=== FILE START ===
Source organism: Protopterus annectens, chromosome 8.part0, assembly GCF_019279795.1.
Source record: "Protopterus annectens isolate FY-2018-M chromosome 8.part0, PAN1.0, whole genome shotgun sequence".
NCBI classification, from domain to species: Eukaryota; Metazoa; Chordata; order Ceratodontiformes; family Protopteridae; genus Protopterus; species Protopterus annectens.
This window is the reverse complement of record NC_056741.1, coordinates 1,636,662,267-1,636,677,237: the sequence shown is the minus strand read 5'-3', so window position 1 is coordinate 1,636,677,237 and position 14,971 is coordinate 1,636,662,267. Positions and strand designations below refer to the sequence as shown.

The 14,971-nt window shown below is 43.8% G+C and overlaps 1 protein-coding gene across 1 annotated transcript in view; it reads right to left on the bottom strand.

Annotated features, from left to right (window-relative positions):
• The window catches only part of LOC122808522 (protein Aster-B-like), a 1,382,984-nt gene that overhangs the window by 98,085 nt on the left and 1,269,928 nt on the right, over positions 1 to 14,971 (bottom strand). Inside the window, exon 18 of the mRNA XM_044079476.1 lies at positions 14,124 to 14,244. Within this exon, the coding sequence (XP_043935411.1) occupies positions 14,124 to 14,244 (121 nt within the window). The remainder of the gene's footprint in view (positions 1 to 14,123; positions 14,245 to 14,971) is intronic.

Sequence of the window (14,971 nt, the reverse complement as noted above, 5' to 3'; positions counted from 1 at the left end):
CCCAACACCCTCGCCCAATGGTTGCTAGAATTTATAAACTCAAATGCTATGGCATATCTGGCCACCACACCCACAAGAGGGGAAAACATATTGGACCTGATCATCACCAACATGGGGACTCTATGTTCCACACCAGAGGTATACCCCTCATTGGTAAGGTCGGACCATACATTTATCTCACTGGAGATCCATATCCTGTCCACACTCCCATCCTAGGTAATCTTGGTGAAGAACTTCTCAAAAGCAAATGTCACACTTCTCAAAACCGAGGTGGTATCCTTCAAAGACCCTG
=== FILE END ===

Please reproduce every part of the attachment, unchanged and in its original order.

Source organism: Protopterus annectens, chromosome 8.part0, assembly GCF_019279795.1.
Source record: "Protopterus annectens isolate FY-2018-M chromosome 8.part0, PAN1.0, whole genome shotgun sequence".
NCBI classification, from domain to species: Eukaryota; Metazoa; Chordata; order Ceratodontiformes; family Protopteridae; genus Protopterus; species Protopterus annectens.
This window is the reverse complement of record NC_056741.1, coordinates 1,636,662,267-1,636,677,237: the sequence shown is the minus strand read 5'-3', so window position 1 is coordinate 1,636,677,237 and position 14,971 is coordinate 1,636,662,267. Positions and strand designations below refer to the sequence as shown.

The 14,971-nt window shown below is 43.8% G+C and overlaps 1 protein-coding gene across 1 annotated transcript in view; it reads right to left on the bottom strand.

Annotated features, from left to right (window-relative positions):
• The window catches only part of LOC122808522 (protein Aster-B-like), a 1,382,984-nt gene that overhangs the window by 98,085 nt on the left and 1,269,928 nt on the right, over positions 1 to 14,971 (bottom strand). Inside the window, exon 18 of the mRNA XM_044079476.1 lies at positions 14,124 to 14,244. Within this exon, the coding sequence (XP_043935411.1) occupies positions 14,124 to 14,244 (121 nt within the window). The remainder of the gene's footprint in view (positions 1 to 14,123; positions 14,245 to 14,971) is intronic.

Sequence of the window (14,971 nt, the reverse complement as noted above, 5' to 3'; positions counted from 1 at the left end):
CCCAACACCCTCGCCCAATGGTTGCTAGAATTTATAAACTCAAATGCTATGGCATATCTGGCCACCACACCCACAAGAGGGGAAAACATATTGGACCTGATCATCACCAACATGGGGACTCTATGTTCCACACCAGAGGTATACCCCTCATTGGTAAGGTCGGACCATACATTTATCTCACTGGAGATCCATATCCTGTCCACACTCCCATCCTAGGTAATCTTGGTGAAGAACTTCTCAAAAGCAAATGTCACACTTCTCAAAACCGAGGTGGTATCCTTCAAAGACCCTG